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Whooping cough confirmed in Jacksonville-area toddler

Pertussis, better known as whooping cough, has been confirmed in a 15-month-old child who lives in the Jacksonville area, and at least two other youngsters have symptoms that strongly suggest pertussis, said Viki Brown, director of public health services for Jackson County.

Pertussis can be deadly for young children and infants, but otherwise-healthy adults can eventually overcome the bacteria that causes the disease. Unfortunately, they may be contagious during the early stages of their illness and pass the disease to others.

Brown said Monday that this "adult reservoir" of bacteria is often the source of new cases among youngsters.

She said cases of pertussis are particularly troubling for public health officials because children can be immunized against it. She said the child who fell ill had not been immunized.

Pertussis can be difficult to diagnose in its early stages because it has many of the same symptoms as a common cold at the onset, but the cough of pertussis persists long after a cold should have ended.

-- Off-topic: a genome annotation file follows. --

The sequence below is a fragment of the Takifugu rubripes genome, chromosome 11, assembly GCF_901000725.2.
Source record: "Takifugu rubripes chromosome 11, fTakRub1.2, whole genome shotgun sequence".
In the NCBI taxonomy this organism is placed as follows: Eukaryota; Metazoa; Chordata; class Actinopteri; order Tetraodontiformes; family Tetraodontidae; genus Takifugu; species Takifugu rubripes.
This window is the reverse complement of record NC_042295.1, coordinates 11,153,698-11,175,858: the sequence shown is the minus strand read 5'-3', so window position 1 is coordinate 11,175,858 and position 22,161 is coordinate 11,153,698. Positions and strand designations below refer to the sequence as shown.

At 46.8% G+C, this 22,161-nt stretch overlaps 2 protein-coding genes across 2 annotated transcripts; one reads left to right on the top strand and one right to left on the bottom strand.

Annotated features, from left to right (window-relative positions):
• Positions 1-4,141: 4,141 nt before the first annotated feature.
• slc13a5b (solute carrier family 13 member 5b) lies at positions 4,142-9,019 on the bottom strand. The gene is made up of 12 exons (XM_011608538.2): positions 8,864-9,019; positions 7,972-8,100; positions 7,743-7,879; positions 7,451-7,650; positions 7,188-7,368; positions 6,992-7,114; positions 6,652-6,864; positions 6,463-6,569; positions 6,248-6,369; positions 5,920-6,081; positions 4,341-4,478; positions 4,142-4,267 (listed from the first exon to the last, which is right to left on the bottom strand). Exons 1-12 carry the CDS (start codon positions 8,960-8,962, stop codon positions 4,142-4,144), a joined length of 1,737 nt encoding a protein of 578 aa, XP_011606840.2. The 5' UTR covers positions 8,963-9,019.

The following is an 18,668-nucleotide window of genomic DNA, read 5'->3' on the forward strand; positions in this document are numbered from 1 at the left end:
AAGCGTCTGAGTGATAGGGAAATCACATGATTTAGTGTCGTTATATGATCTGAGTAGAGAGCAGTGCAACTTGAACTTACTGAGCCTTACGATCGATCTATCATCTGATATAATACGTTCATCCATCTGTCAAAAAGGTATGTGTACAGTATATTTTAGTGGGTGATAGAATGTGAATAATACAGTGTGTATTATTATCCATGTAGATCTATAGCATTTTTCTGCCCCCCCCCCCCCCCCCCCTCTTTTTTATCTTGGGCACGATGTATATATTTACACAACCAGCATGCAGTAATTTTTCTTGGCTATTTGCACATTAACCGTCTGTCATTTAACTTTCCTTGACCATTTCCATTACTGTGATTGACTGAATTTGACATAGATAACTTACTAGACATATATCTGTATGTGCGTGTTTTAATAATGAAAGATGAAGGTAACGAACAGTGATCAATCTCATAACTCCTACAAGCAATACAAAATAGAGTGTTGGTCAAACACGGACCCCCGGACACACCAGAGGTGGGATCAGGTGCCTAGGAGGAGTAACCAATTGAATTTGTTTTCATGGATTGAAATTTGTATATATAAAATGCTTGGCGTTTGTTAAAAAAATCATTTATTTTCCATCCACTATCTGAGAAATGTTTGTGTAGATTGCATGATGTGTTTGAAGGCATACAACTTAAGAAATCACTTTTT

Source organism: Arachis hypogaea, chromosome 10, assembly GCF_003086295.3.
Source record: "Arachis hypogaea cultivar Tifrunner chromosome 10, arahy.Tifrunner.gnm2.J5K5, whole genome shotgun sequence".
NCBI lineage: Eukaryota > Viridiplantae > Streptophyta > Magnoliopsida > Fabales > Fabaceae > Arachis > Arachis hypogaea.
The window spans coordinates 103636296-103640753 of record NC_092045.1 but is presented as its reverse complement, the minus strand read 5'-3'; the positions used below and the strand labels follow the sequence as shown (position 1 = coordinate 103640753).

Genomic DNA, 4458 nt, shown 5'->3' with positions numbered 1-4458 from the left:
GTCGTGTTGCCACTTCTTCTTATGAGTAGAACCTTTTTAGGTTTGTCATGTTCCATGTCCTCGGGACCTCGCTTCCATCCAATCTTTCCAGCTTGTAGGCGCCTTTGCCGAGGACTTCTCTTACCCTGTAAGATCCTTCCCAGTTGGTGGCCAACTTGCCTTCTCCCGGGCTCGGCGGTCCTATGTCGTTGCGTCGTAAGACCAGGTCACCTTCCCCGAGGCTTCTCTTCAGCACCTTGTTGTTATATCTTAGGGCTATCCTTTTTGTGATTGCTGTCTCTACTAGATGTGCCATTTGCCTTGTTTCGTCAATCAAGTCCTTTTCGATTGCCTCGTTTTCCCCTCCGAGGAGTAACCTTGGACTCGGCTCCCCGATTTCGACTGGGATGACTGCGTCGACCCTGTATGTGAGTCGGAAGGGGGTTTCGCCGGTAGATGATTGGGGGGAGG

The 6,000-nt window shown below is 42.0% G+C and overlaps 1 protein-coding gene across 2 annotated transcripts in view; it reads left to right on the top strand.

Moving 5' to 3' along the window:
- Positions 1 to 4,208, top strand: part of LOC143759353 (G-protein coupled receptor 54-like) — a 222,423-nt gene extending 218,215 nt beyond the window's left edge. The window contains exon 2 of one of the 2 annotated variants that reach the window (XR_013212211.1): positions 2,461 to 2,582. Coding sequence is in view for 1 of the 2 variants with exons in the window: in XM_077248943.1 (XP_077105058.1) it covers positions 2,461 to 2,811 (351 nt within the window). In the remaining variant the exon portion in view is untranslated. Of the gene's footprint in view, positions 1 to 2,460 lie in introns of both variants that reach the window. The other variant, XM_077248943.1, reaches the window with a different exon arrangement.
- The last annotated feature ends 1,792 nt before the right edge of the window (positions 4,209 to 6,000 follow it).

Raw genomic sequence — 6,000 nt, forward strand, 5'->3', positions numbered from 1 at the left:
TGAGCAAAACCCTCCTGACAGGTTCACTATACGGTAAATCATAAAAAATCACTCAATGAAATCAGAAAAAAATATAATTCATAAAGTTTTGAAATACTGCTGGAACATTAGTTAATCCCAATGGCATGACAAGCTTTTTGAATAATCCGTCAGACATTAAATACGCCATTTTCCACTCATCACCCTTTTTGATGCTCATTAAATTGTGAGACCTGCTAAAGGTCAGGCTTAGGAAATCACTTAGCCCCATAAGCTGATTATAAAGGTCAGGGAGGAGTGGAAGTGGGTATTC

"The cough is just amazing," Brown said. "It doesn't even sound human, and it goes on and on and on."

She said it makes sense to seek medical treatment when cold symptoms drag on for what seems like too long.

"People need to be aware that not every cold is just a cold," she said. "Seeking medical attention for a persistent cough is reasonable."

Jackson County had a major outbreak of pertussis in 2003, when 135 cases were recorded. That number fell to just six in 2004, 21 in 2005 and six in 2006. There were no reported cases in Jackson County in 2001 or 2002.

The incidence of pertussis seems to rise and fall in cycles, and physicians aren't quite sure why, said Dr. Paul Cieslak, medical director of the immunization program for the Oregon Department of Human Services. What's clear, however, is that immunization is an effective way to reduce the number of people who fall ill.

In recent years more adolescents and adults have been diagnosed with pertussis, leading researchers to conclude that the immunity provided by childhood vaccination fades with time.

"The vaccine (for pertussis) is not one of our best vaccines," Cieslak said, noting that the measles vaccine provides something like 90 percent immunity for life, while the pertussis vaccine seems to provide about 80 percent immunity for three to five years.

Cieslak said a new pertussis vaccine licensed for use in 2005 strengthens immunity, and has been approved for use for people between the ages of 11 and 64. The Tdap vaccine (for tetanus, diphtheria and pertussis) is now routinely given to people who need a tetanus booster.

"We're hoping the vaccine is going to slow down the disease and reduce transmission," he said.

He encouraged parents to vaccinate their children against pertussis, and get themselves vaccinated, too, if they haven't had the Tdap immunization.

Reach reporter Bill Kettler at 776-4492 or e-mail bkettler@mailtribune.com.